Hazor – The Conquest of Canaan – Northern
Hazor was situated on high ground overlooking Lake Merom in the Jordan Valley to the north of Lake Kinnereth (the Sea of Galilee). It guarded a steep-sided pass on the main trade route to the north, and had become the largest and most powerful city-state in Canaan at the time of the conquest by the Israelites. When its ruler, King Jabin, heard of the success of the Israelites over the southern cities of Canaan, he assembled the armies of Hazor, Madon, Shimron, Acshaph and some smaller towns at the Waters of Merom (Lake Merom). Using their most successful tactic – a surprise attack – the Israelites defeated the Canaanite confederation and King Jabin was killed. The city of Hazor was burnt down and razed to the ground. The heat of the fire consuming the cedar-panelled walls of the palace was made more intense by the enormous stocks of olive oil that burst into flame.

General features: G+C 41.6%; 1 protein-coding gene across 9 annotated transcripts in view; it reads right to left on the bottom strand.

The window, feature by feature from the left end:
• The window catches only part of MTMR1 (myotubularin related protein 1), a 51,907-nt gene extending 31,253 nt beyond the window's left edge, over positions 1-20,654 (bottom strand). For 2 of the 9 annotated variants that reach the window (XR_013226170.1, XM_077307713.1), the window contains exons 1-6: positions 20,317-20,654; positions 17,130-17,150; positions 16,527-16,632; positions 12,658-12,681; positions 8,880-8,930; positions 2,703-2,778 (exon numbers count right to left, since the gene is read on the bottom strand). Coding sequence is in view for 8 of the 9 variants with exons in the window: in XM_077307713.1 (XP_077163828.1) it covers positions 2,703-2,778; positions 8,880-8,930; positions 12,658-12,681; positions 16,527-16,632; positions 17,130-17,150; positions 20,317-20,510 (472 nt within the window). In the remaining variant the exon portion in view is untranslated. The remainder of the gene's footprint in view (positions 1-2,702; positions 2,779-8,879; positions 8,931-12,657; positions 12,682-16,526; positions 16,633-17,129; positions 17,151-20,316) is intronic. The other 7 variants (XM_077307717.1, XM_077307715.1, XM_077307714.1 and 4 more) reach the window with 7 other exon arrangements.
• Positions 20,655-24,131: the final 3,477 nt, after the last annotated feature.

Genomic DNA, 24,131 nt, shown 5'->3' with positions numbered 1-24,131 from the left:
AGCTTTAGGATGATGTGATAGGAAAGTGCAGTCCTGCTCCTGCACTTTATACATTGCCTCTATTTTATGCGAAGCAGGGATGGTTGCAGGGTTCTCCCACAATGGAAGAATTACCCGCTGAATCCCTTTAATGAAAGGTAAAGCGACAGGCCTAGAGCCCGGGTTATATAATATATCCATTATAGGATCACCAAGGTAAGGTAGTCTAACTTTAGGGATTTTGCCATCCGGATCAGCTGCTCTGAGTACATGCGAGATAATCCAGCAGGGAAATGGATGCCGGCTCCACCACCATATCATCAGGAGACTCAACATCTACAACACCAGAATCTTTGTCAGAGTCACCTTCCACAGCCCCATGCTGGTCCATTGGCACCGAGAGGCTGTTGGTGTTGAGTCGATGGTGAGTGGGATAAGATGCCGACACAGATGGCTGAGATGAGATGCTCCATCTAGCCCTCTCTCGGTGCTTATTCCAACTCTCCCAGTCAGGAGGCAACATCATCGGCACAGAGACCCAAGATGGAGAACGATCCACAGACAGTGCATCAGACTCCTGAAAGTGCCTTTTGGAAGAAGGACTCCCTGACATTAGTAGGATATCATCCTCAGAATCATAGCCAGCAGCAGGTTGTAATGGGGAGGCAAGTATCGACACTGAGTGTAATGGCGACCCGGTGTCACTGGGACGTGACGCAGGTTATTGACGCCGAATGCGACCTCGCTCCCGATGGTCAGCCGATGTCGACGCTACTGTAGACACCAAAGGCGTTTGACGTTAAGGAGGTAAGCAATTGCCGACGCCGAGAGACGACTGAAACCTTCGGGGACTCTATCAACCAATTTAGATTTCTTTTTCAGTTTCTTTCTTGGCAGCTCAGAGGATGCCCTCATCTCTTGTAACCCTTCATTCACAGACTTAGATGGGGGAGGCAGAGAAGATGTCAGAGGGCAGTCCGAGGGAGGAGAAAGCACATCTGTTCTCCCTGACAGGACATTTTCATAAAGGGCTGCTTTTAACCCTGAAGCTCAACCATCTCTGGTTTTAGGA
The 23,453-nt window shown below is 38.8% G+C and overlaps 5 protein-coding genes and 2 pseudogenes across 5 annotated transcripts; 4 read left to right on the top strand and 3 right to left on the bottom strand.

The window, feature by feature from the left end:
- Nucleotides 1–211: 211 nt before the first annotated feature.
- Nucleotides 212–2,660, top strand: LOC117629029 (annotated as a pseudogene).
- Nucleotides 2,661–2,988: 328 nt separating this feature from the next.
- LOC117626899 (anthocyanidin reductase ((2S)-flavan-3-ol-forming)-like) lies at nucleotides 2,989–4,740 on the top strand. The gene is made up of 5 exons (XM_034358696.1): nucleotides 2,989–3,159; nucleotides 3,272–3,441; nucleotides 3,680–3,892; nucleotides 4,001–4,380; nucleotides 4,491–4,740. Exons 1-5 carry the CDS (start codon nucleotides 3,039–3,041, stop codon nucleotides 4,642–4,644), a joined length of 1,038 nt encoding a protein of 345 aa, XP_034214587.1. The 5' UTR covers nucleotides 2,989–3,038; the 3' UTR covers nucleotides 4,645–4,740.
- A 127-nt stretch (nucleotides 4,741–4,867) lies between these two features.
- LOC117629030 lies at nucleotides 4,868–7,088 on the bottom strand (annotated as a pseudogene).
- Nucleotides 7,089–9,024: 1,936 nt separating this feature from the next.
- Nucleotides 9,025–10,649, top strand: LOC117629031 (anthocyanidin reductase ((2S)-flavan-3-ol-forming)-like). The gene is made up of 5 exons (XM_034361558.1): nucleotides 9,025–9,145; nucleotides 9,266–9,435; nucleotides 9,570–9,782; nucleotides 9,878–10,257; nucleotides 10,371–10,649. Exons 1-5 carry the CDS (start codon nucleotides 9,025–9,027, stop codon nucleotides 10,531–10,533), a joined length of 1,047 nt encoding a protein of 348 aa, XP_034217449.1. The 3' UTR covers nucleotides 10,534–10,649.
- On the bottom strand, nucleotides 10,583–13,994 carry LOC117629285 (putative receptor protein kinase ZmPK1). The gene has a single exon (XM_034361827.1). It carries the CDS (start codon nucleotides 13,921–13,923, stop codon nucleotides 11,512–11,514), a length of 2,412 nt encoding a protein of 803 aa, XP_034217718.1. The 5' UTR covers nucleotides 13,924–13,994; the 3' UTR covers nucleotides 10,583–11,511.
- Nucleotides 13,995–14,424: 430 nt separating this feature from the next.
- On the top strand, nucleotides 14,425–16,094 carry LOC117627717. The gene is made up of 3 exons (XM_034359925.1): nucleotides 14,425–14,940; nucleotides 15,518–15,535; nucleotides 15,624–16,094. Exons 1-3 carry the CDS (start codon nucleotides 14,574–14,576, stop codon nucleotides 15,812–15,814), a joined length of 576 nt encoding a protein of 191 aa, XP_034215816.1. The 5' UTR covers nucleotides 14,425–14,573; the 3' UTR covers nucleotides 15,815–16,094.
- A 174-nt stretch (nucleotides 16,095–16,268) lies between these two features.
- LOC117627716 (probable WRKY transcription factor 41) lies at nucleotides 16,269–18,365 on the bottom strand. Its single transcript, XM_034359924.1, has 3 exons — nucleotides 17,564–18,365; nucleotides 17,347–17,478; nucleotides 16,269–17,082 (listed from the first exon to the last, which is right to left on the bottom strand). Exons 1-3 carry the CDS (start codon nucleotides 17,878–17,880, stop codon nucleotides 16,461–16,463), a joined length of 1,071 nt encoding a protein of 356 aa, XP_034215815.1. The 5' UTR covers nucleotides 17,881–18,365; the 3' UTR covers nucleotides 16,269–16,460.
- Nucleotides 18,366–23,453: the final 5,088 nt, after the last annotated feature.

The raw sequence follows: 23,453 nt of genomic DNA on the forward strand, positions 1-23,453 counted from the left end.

Archaeological excavations at Tell el-Kedah – the site of Hazor – have revealed the remains of King Jabin’s palace underneath a metre-thick layer of ash and debris, as well as more recent remains dating from the reign of King Solomon when the city was rebuilt (see 1 Kings 9:15). These later remains include a magnificent six-chambered gateway (similar to the one built by Solomon at Megiddo) and a deep shaft and tunnel leading to an underground water supply (again similar to the water system at Megiddo).
Hazor remained an important city of northern Israel until it was captured and destroyed by King Tiglath-Pilesar of Assyria in 732BC. Archaeological finds from the Canaanite and Israelite cities can be explored on site at the Hazor Museum.
Source: The Bible Journey
Remains of the Citadel at Hazor (Qasinka)
The Solomonic Gateway at Tel Hazor (האיל הניאוליתי.)